Saturday, November 28, 2009

Just Color Your World

Four days ago, I was in Pearl Paint, the arts and craft supply store, buying a birthday gift for an aspiring artist friend. A 20-something sales clerk helped me put together a ‘care package’ of art supplies. When I started to walk away from the young man, on my way to the check out, he said to me, “You look really good in red. Not everyone can wear red, but you can.” I’d run into Pearl after work, wearing a bright red Anne Klein cardigan, a black wool skirt with red pinstripes, black nylons and heels. Though I was more put-together than, say, I am after doing yard work, I never expected a stranger to compliment me. As a 50-something, I’ve gotten used to my invisibility, especially around men under 80. The sales clerk even added, “The whole outfit looks good.” Needless to say, I was shocked. I blurted out a “thank you” and a “wow, that’s really nice to hear” and scurried away.

Afterwards, I imagined the young sales clerk setting goals for each work shift to make the time pass. Sales clerks (especially in this economy) often look pretty bored in stores. I imagined the clerk standing in front of his bathroom mirror in the morning, choosing a new goal for that day. Four days ago, while brushing his teeth, he must have said to himself, “Today, my goal is to give a compliment to every old lady customer I see.” My alternative theory: He was from a galaxy far, far away.

The thing is…the sales clerk’s comment, delivered with a very heavy New York accent no less, actually seemed sincere. And it made me realize I haven’t thought much about the power of color since turning 50. Crazy, huh? Because now that I’m thinking about it, I realize the colors we wear do matter, maybe even matter more now that we’re a little older. The right color can give your 50-plus complexion a healthy glow; the wrong color can make you look haggard and 10 years older.

What Colors Flatter Your Skin Tone?
I assume most 50-something women know what colors are flattering to them. If you’re like me, it didn’t require any research—people let you know. Back in college, it suddenly dawned on me: People always tell me I look good when I wear red. Ever since, red has been my ‘go to’ color when I want to look my best. For those who need a recap on the color groups or “seasons” here are the basics:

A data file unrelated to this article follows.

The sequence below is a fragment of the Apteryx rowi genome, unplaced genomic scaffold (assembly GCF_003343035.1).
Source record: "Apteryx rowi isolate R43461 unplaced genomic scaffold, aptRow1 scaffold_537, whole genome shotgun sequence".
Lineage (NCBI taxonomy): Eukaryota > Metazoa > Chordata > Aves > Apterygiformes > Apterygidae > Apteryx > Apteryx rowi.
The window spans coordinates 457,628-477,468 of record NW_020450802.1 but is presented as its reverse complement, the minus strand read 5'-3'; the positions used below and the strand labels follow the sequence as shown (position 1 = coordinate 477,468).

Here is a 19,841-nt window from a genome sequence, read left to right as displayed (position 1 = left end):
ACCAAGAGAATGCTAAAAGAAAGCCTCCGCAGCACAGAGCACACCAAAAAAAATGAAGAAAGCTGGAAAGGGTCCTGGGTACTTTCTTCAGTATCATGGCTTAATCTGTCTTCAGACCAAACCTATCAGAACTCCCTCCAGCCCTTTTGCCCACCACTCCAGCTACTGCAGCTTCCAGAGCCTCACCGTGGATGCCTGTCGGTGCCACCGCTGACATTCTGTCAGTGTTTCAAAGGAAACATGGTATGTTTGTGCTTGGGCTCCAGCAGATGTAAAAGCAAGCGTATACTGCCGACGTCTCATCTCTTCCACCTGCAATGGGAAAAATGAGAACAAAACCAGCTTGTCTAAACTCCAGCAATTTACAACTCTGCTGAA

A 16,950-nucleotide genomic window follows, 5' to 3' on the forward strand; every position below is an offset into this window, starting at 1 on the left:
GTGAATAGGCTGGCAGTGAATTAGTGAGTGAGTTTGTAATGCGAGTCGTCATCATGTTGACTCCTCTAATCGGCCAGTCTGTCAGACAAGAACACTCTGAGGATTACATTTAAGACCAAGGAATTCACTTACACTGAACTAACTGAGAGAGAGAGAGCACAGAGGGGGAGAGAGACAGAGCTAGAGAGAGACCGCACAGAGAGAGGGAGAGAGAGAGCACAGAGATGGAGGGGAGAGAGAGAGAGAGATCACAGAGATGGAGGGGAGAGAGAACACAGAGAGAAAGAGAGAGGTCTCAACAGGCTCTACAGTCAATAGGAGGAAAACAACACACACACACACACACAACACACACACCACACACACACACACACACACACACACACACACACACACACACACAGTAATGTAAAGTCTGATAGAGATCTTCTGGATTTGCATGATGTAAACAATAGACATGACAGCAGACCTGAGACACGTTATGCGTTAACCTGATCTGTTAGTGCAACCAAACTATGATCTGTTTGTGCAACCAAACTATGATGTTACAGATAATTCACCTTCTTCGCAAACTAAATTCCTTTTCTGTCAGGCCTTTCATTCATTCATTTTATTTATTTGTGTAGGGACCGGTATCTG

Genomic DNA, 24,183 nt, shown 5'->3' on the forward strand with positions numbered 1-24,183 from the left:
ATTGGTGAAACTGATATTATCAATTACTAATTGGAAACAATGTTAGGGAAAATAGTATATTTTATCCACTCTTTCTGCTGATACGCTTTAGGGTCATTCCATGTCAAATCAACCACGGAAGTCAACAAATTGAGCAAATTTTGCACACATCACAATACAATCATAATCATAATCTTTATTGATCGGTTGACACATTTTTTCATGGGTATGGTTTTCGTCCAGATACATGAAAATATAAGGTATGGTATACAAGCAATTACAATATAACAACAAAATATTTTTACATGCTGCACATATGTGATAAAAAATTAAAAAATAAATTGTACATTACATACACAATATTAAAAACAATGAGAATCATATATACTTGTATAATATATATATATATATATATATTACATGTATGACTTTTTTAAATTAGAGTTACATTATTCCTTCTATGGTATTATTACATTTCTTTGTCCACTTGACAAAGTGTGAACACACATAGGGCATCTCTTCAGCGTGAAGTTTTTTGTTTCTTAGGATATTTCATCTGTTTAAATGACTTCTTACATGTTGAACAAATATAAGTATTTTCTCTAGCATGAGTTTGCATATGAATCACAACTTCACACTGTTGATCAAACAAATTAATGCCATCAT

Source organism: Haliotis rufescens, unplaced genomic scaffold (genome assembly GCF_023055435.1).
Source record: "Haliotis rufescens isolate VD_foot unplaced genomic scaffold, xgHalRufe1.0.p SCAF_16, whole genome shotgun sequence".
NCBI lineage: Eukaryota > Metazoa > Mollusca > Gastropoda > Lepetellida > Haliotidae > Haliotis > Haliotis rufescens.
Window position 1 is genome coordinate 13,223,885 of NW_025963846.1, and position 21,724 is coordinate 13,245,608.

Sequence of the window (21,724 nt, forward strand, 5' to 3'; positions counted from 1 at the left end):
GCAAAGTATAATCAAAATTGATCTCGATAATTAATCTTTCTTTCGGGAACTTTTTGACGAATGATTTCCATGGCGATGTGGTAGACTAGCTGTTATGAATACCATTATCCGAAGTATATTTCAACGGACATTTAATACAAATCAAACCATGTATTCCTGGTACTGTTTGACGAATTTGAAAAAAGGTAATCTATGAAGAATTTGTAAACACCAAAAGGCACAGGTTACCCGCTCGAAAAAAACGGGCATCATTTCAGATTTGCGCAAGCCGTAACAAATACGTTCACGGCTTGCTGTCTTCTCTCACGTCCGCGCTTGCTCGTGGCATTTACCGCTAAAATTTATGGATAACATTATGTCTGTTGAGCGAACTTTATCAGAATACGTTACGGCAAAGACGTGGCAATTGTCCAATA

'Winter’ colors flatter women with pale white, yellowish-olive, or dark skin. These women usually have brunette hair and dark colored eyes. Asian and African Americans often fall into this color group. ‘Winter’ women look good in white and dark colors. If you want to wear a lighter color, choose an icy tone. Avoid: subtle tones (ie, beige and all pastels) as well as yellowish tones (ie, orange, gold, and lime).
Colors to Wear…

'Spring' colors look best on women with white or peach complexions. These women usually have dark blonde or strawberry red hair, freckles, rosy cheeks, and blue or green eyes. They look great in warm colors. Avoid: dark, dull colors.
Colors to Wear…

‘Summer’ women have pale or pink skin. They are true blondes or brunettes with pale eyes.These women should hunt for pastels and soft neutral colors. Avoid: black and orange.
Colors to wear…

‘Fall' or 'Autumn’ women have golden undertones in their complexions. Lots of redheads and brunettes with golden brown eyes fall into this category. These women should look for garments with golden undertones. Avoid: all shades of blue, including navy.
Colors to wear…

Are you still unsure about your flattering colors? Then, ask yourself: What color makes me feel good when I wear it and generates the most compliments from others? It’s really that simple. Then, find the grouping with that color and you’ve got your ‘season.’ Or, if you have the time and inclination, try on a top in several different colors next time you’re out shopping. You’ll be amazed how fantastic some colors look on you and how dreary others look. Personally, if I—a ‘winter’ woman with yellowish undertones—try on a yellow T-shirt, I look like I’m on seconds away from liver failure.

Do Your Flattering Colors Change with Age?
Does your ‘season’ change as you get older? I admit it: I’ve lighted my natural hair color through the magic of chemicals. I was born with dark brunette, almost black, hair. In recent years, however, I’ve slowly lightened my coif to a medium brown. (Dark brunette hair is much too harsh for my aging, fading complexion.) Even so, as the anecdote above suggests, red remains a flattering color for me. Well, I did some research online and the color pundits all seem to feel your natural hair and complexion colors—the ones you had in childhood—are the colors that determine your ‘season,’ regardless of your current dye or makeup job.

Like everything else in fashion, colors are cyclical. Red, for instance, is usually only in vogue every 4 or 5 years. Luckily, I’m a post-50 woman and don’t have to worry about being trendy. I just worry about looking the best I can. So when red is the season’s ‘hot’ color, I stock up on red shirts and sweaters. I’ll wear them until red comes back into fashion and then look for replacements. In the meanwhile, I pair my red things with something stylish and I feel good. And as we all know, it’s all about feeling good. If you feel like a million bucks because you’re wearing a well-made garment that flatters your coloring and figure, people are going to think you look like a million bucks—regardless of your age.